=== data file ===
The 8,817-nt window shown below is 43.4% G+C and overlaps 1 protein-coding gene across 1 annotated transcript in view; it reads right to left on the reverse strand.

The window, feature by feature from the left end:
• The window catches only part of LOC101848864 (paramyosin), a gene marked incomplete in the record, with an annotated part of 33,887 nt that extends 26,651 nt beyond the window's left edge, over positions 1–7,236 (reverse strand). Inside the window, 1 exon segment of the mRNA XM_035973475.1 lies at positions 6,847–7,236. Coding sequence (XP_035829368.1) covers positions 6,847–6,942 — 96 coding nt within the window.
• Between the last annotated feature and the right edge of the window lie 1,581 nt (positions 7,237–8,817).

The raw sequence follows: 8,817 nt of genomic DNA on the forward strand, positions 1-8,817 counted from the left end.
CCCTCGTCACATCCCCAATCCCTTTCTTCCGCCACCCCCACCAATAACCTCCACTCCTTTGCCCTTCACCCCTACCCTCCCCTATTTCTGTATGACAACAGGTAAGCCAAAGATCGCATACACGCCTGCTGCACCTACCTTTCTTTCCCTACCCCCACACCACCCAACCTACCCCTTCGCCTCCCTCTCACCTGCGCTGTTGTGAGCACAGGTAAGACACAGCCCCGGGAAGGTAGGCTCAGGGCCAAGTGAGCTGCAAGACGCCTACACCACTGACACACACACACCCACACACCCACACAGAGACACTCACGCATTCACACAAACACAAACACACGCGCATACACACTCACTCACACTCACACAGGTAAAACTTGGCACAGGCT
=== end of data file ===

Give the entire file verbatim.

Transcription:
The 8,817-nt window shown below is 43.4% G+C and overlaps 1 protein-coding gene across 1 annotated transcript in view; it reads right to left on the reverse strand.

The window, feature by feature from the left end:
• The window catches only part of LOC101848864 (paramyosin), a gene marked incomplete in the record, with an annotated part of 33,887 nt that extends 26,651 nt beyond the window's left edge, over positions 1–7,236 (reverse strand). Inside the window, 1 exon segment of the mRNA XM_035973475.1 lies at positions 6,847–7,236. Coding sequence (XP_035829368.1) covers positions 6,847–6,942 — 96 coding nt within the window.
• Between the last annotated feature and the right edge of the window lie 1,581 nt (positions 7,237–8,817).

The raw sequence follows: 8,817 nt of genomic DNA on the forward strand, positions 1-8,817 counted from the left end.
CCCTCGTCACATCCCCAATCCCTTTCTTCCGCCACCCCCACCAATAACCTCCACTCCTTTGCCCTTCACCCCTACCCTCCCCTATTTCTGTATGACAACAGGTAAGCCAAAGATCGCATACACGCCTGCTGCACCTACCTTTCTTTCCCTACCCCCACACCACCCAACCTACCCCTTCGCCTCCCTCTCACCTGCGCTGTTGTGAGCACAGGTAAGACACAGCCCCGGGAAGGTAGGCTCAGGGCCAAGTGAGCTGCAAGACGCCTACACCACTGACACACACACACCCACACACCCACACAGAGACACTCACGCATTCACACAAACACAAACACACGCGCATACACACTCACTCACACTCACACAGGTAAAACTTGGCACAGGCT